It can be difficult for learners to stay motivated in an online learning environment, without the support of a teacher or classmates. This article argues that we shouldn’t think of drive and motivation as purely intrinsic traits; instead, a well-designed course should be able to tap into a learner’s personal sense of drive, and motivate the learner with a fun, engaging experience.
How do you motivate learners with eLearning? When learning delivery options are being considered, motivation seems to be a sticking point. A good instructor will be able to spot disengaged learners, manage a group’s progress, and keep up the sense of momentum for learners to finish the course. With eLearning, this source of motivation isn’t so obvious: will an online course really be as successful as classroom-based learning if there’s no teacher around to help?
We tend to think of motivation as a personal trait: learners either have an intrinsic sense of drive, or they are fundamentally disengaged. These driven students will be more likely to persist with the course, and to achieve the learning aims; they’ll put a higher level of cognitive effort into each task, and as a result their performance and results will improve faster. In contrast, disengaged students need an external motivator to capture their interest, stimulate inquiry, and guide their motives for learning.
This way of thinking about motivation isn’t really that helpful; nobody is able to sustain their drive without help, no matter how committed they are when they begin, and a great learning environment can only do so much. Instead we need to think about inspiring and maintaining a personal desire to learn, while also providing a satisfying and enjoyable course. Course designers should aim for a more contemporary view of motivation instead; to design a motivating course you need to think about how the learner and the learning environment work together. Motivation doesn’t come from purely internal or external sources, but rather from a combination of the two.
Self-determination theory, initially developed by psychologists Deici and Ryan, is a theory of motivation which describes this relationship between the learner and the learning environment. The theory argues that there are three particular conditions of experience which contribute greatly to engagement. The first is autonomy; this refers to a person’s desire to experience choice, independence, and psychological freedom during an activity. Autonomy means that a person feels they have some level of control over the task. The second factor is competence; people struggle to stay motivated when they feel overwhelmed by a difficult task. Similarly, learners will become frustrated with tasks that are too easy, and don’t present a challenge. The third factor of self-determination is relatedness; people like to feel connected, that they are being listened to and are receiving responses.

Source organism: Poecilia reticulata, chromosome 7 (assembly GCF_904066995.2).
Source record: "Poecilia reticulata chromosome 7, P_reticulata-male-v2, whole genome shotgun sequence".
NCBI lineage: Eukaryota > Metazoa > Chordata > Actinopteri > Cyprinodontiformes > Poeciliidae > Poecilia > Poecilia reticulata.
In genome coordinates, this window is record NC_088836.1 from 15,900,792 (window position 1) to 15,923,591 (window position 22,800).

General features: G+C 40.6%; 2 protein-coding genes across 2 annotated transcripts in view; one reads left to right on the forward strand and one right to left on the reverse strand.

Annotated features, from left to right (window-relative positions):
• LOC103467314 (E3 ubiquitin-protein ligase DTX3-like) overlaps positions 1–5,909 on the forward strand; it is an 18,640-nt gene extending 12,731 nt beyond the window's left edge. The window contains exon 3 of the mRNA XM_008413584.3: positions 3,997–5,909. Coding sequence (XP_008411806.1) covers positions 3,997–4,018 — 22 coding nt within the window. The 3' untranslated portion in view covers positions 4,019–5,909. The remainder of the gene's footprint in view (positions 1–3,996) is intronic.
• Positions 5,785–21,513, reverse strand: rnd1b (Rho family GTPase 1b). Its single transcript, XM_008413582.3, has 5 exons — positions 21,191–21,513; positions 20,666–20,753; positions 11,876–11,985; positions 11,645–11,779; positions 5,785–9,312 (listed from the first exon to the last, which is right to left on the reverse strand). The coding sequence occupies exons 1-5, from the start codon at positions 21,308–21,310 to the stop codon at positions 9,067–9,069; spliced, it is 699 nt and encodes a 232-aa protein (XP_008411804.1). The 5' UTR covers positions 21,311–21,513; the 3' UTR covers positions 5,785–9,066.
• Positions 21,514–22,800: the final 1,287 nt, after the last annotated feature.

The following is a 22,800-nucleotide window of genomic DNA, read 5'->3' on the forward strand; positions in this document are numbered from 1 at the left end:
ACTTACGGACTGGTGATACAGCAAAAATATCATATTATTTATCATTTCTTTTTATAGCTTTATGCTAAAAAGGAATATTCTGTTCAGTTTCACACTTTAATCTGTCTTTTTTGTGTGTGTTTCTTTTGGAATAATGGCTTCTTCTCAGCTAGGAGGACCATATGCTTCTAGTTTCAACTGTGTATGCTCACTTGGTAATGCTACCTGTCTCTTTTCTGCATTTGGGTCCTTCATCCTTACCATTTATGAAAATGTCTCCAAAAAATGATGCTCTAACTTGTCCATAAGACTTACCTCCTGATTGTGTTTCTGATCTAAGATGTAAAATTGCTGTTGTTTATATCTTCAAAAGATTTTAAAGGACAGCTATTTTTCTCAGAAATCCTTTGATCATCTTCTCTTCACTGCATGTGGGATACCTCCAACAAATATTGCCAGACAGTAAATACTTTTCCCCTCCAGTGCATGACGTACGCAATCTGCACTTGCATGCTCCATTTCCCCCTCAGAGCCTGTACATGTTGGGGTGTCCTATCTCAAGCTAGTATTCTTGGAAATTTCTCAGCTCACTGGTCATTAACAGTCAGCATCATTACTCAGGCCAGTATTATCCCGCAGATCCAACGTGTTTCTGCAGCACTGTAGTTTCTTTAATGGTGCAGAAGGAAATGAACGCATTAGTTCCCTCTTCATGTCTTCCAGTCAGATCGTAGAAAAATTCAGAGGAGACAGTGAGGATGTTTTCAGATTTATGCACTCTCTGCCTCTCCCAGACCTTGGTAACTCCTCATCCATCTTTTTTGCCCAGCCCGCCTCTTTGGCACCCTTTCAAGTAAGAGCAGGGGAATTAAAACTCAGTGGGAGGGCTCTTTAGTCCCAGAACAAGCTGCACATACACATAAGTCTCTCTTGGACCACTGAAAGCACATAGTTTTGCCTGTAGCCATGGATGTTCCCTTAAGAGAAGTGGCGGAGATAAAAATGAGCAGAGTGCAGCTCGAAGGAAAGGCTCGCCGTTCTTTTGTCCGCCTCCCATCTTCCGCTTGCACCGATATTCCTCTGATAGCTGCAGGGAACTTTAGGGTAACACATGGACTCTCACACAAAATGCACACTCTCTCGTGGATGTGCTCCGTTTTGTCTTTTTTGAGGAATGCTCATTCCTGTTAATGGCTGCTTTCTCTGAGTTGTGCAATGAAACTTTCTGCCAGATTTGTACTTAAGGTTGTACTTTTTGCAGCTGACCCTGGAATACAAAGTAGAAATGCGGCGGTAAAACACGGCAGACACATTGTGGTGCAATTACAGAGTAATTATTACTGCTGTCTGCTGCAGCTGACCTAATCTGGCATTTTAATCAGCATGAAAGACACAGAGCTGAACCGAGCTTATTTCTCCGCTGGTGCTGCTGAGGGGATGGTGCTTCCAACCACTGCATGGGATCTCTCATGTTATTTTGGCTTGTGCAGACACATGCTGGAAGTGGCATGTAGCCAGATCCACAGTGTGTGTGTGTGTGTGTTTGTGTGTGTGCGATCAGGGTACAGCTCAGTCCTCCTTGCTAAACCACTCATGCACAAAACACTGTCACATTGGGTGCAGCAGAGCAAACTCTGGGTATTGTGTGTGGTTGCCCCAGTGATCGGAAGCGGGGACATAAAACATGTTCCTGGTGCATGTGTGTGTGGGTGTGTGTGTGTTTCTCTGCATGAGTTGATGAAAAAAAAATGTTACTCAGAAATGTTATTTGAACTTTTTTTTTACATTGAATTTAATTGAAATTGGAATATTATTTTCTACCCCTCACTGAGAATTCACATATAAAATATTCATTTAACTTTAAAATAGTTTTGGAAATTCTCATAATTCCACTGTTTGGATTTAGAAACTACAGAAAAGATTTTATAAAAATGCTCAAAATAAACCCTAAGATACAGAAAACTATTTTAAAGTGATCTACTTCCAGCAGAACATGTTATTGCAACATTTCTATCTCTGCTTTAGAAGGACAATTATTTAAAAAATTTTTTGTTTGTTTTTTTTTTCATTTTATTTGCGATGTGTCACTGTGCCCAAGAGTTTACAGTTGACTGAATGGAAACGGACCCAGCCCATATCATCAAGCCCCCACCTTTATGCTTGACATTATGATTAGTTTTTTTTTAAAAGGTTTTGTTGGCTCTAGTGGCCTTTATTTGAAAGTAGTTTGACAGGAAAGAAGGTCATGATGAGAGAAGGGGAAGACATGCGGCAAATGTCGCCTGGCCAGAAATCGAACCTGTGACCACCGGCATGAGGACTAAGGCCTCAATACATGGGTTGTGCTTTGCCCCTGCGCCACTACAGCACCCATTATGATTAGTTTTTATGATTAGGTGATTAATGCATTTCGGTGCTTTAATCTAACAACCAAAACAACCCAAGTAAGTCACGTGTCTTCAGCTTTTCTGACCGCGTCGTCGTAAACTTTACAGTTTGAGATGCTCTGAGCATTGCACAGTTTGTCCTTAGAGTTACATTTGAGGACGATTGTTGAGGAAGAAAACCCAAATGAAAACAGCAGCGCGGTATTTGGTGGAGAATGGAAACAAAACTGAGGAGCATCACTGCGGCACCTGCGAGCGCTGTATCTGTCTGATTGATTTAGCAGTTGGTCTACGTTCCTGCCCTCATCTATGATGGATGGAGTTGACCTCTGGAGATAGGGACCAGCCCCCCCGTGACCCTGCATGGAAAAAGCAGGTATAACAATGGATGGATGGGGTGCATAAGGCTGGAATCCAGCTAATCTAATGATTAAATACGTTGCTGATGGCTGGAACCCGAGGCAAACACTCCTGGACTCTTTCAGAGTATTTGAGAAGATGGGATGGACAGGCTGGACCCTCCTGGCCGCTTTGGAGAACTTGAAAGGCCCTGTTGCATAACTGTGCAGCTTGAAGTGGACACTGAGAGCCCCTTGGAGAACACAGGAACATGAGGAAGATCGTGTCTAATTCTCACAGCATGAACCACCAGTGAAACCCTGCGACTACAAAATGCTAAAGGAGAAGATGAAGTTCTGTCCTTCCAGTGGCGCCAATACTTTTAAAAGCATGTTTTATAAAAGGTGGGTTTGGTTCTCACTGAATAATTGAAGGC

The challenge for eLearning designers is to put these three factors together in such a way that sparks the learners’ intrinsic drive, but ensures that they are also externally motivated by the course. Here are some tips to design courses that motivate your learners:
Design for Confidence
Nothing will frustrate learners faster than a confusing pathway through your course. How does this information relate to the topic? What are the objectives, and where is the lesson going next? Make sure these answers are obvious to your learners: begin each objective with a quick run-through of the expected outcomes. Make sure to include some way-finding markers as you go, such as dropdown menus, and introduce any icons or orientation cues before the lesson begins. It really helps students to give them a map of their position in the lesson pathway, as the structure of the course is a concrete representation of how the information fits together. A high-level view of the course hierarchy will help your learners to grasp the content quickly.